In this post, we’ll talk about how to cut out distractions and instead focus when writing. Let’s get to business – there’s no time to waste!
1. Do your research first
If possible, try to do all of your research before writing. It’s very easy for a quick fact-check to turn into a 30-minute “lost on the Internet” session. Gather everything you’ll need to write before writing.
2. Prepare your workspace
Before you start writing, it’s helpful to remove all the physical distractions in your workspace.
- Clear your desk of all papers, pencils, phones, Star Wars figurines, and other objects.
- Turn off the television (including Netflix!) and turn off any music that has singing (lyrics can be distracting.) I personally like some light classical music. The Inception soundtrack doesn’t count – try Mozart, Bach, Vivaldi, or Debussy.
- Turn your phone off or put it into airplane mode. If your phone is put away but still on, the sound from notifications and texts can be distracting. It’s best to just turn it off. Out of sight, out of mind.
- Finally, consider turning off overhead lights and only using a lamp or candle to illuminate your writing space. I have personally found that the “smaller” the physical space that I write in, the easier it is to focus. If I can’t see the rest of my office, it isn’t there!
3. Optimize your time with Timeboxing and the Pomodoro technique
What do these buzzwords mean?
Timeboxing is a time management strategy where you allocate a specific time period for a specific task. For example:
- From 10am to 11am, you are allowed to only work on blog posts
- From 11am to 12pm, you are allowed to only work on editing.
And so on. No website maintenance, research, social media, or any other tasks during these time periods.
Timeboxing is useful for getting a large number of unrelated tasks completed. Instead of doing a little bit of everything at once, tackle to-dos one at a time. Focusing on just writing for a brief time period can be very productive.
The Pomodoro Technique is a similar time management method. It works like this: you pick a time period (usually 25 minutes) and select a task to be completed in that time period. Start a timer and focus on nothing else for those 25 minutes. Once the timer goes off, take a brief break, then reset it and put in another 25 minutes of work. Rinse and repeat.
This cycle of focusing then relaxing is much more effective than just sitting down for write for hours on end.
4. Block Internet access and social media websites
Blocking your access to distracting websites can be immensely helpful for being productive. Of course, you could try to rely on willpower to keep your eyes off Facebook and on your writing, but it’s easier to just make it impossible. Willpower is a limited resource.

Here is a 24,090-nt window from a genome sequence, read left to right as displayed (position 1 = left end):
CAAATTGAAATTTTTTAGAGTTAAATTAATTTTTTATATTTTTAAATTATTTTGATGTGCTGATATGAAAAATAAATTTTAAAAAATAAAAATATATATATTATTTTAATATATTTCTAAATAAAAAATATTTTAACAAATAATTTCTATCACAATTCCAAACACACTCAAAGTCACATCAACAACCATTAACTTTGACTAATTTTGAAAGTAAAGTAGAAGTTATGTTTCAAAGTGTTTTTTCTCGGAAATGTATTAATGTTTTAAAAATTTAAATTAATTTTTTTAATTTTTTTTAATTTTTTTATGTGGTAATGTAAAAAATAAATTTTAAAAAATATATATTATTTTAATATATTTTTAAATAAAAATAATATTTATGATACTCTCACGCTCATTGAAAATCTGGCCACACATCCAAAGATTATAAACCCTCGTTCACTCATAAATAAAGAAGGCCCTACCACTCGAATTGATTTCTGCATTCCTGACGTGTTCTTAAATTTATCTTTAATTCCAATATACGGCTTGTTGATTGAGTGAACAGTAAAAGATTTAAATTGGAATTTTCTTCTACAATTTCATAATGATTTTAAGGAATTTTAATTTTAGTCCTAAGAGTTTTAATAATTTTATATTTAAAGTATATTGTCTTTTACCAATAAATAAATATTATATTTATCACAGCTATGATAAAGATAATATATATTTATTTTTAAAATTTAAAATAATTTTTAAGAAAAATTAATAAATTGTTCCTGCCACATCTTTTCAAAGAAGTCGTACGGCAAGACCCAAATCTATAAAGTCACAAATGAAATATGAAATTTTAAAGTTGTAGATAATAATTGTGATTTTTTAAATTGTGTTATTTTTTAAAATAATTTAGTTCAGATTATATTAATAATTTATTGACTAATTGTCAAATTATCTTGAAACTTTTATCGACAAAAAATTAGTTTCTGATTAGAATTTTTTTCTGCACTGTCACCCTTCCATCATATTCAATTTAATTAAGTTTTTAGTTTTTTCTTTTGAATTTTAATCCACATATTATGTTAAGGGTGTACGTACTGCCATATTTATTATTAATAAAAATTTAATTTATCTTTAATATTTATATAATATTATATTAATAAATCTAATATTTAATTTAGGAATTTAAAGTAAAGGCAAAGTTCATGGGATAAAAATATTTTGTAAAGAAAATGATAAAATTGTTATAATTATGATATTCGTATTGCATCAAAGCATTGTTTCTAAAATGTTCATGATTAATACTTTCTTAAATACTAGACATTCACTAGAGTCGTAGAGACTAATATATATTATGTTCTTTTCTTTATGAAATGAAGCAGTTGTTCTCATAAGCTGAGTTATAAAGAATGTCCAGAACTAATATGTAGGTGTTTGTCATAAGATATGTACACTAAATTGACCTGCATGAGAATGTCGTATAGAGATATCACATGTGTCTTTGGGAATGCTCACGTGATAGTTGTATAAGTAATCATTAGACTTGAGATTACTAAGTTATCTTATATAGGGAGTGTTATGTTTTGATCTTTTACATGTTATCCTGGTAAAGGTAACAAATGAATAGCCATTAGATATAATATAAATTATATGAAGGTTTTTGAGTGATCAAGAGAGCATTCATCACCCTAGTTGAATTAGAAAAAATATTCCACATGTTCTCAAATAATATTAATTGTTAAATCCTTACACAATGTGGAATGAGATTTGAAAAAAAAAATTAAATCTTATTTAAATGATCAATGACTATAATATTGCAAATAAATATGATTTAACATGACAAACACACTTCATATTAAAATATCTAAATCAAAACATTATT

Remember: most popular websites have teams of people working around the clock to get your attention. Your productivity simply doesn’t stand a chance!
There are a quite a few programs available that can temporarily block your access to the Internet and/or specific websites. Here are just a few:
- Freedom is an app for Mac and Windows that lets you block specific websites. You simply add lists to your blocklist and click “Start a session.” During your block period, you won’t be able to access the specified websites.
- SelfControl is very similar to Freedom. It lets you block specific websites for a period of time. However, it’s a bit simpler than Freedom and doesn’t require you to create an account. Plus, it has a cool skull-and-bones logo!
- Focus is a Mac app that runs in your toolbar. It blocks distracting websites (like social media and Reddit) on Safari, Chrome, and Firefox. It can also block other Mac applications like Twitter, Skype, or Mail.
5. Writing programs to use
Finally, you should pick a writing tool that helps you focus. I don’t recommend using programs like Microsoft Word or Google Docs – there are simply too many opportunities for distraction.
Instead, use a full-screen application with minimal features. Here are a few popular ones:
- IAWriter is a minimal writing program for Mac and the one that I personally use. It supports basic formatting via Markup. Here is a guide to all of IAWriter’s features.
- Q10 is a Windows-only minimal writing program. It has quite a few features, but keeps them all hidden from view when writing.
- WriteMonkey is a Windows writing application with an extremely stripped down user interface.
Made it all the way through this post? Your focusing skills are impressive! Now it’s time to use them to write your newsletters.
Need some help coming up with content ideas for your email newsletters? Check out our post dedicated to this topic.